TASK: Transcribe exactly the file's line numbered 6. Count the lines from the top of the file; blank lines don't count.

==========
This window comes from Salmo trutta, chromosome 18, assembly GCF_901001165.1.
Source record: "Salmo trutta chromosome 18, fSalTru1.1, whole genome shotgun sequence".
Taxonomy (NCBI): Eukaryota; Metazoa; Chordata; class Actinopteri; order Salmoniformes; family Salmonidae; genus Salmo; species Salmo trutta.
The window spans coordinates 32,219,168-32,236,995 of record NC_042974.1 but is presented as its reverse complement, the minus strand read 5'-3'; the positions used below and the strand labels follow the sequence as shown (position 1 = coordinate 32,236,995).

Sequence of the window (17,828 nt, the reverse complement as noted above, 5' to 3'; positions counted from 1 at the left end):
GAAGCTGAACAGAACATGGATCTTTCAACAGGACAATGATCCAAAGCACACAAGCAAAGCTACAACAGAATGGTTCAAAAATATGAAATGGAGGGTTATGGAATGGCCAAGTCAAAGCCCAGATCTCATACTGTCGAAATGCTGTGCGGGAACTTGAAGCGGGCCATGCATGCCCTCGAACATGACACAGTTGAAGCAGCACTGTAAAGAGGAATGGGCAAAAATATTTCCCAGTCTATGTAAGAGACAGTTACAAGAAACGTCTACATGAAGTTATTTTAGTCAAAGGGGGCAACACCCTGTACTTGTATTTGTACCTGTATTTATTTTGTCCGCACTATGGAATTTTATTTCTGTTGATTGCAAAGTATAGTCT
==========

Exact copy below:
GAAGCTGAACAGAACATGGATCTTTCAACAGGACAATGATCCAAAGCACACAAGCAAAGCTACAACAGAATGGTTCAAAAATATGAAATGGAGGGTTATGGAATGGCCAAGTCAAAGCCCAGATCTCATACTGTCGAAATGCTGTGCGGGAACTTGAAGCGGGCCATGCATGCCCTCGAACATGACACAGTTGAAGCAGCACTGTAAAGAGGAATGGGCAAAAATATTTCCCAGTCTATGTAAGAGACAGTTACAAGAAACGTCTACATGAAGTTATTTTAGTCAAAGGGGGCAACACCCTGTACTTGTATTTGTACCTGTATTTATTTTGTCCGCACTATGGAATTTTATTTCTGTTGATTGCAAAGTATAGTCT